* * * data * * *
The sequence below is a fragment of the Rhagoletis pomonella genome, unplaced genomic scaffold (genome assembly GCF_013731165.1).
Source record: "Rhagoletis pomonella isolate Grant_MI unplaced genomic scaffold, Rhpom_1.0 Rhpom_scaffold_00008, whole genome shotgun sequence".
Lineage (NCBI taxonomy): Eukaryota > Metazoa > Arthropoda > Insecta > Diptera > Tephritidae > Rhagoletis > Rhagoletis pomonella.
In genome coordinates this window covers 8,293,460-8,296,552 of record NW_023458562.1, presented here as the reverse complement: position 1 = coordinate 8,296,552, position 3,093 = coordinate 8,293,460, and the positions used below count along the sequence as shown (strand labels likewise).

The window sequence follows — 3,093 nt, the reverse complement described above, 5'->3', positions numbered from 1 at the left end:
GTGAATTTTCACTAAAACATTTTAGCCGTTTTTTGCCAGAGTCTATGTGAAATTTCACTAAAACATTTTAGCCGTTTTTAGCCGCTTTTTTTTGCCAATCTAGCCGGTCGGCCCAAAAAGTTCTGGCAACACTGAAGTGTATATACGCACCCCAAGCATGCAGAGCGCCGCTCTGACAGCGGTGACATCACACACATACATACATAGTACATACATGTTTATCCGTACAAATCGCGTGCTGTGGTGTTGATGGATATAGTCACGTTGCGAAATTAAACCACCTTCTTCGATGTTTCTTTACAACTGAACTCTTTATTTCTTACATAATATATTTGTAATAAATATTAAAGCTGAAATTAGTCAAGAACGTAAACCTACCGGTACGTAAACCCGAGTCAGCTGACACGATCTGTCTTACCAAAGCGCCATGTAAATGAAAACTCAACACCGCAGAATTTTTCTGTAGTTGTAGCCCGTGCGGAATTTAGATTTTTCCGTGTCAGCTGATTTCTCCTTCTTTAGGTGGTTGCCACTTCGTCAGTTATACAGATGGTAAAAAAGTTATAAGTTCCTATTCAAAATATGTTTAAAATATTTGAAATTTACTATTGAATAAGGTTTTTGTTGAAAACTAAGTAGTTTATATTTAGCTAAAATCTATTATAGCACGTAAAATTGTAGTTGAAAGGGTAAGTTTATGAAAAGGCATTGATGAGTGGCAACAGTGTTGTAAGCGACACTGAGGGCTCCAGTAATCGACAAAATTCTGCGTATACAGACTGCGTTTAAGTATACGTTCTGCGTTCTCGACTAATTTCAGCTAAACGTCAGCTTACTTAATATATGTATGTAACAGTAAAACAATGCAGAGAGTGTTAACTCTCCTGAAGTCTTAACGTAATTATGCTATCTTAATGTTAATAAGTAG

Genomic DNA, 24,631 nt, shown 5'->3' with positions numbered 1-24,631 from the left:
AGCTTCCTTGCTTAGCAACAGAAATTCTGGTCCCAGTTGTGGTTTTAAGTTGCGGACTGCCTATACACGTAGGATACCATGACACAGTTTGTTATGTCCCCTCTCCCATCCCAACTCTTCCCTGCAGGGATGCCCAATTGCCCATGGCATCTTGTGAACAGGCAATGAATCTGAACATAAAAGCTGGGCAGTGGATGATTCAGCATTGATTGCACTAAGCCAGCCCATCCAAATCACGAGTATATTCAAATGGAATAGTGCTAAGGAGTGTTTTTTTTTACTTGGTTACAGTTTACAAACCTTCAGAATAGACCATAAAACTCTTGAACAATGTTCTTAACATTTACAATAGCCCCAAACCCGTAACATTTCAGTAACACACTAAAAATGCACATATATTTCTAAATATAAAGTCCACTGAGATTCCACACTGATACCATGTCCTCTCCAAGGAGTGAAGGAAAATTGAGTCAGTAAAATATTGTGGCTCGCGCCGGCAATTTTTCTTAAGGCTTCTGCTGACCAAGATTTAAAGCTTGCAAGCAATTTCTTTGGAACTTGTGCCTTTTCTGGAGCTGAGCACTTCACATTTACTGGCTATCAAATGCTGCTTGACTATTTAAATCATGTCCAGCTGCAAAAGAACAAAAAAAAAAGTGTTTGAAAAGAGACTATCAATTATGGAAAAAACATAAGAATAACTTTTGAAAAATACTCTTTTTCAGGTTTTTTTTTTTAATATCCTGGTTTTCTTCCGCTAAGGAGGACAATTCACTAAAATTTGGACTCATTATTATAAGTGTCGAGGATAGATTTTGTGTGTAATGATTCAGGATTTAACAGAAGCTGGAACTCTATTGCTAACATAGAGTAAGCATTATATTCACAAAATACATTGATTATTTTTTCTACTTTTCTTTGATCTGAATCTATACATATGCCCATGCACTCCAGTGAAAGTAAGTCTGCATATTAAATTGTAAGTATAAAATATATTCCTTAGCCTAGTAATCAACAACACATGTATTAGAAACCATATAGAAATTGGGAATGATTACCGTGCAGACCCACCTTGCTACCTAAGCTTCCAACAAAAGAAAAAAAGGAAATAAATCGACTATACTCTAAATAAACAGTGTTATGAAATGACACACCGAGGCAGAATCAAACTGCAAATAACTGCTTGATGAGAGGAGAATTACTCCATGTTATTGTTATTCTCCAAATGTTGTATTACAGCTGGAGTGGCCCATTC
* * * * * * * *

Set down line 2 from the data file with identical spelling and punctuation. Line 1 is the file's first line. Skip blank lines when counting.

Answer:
Source record: "Rhagoletis pomonella isolate Grant_MI unplaced genomic scaffold, Rhpom_1.0 Rhpom_scaffold_00008, whole genome shotgun sequence".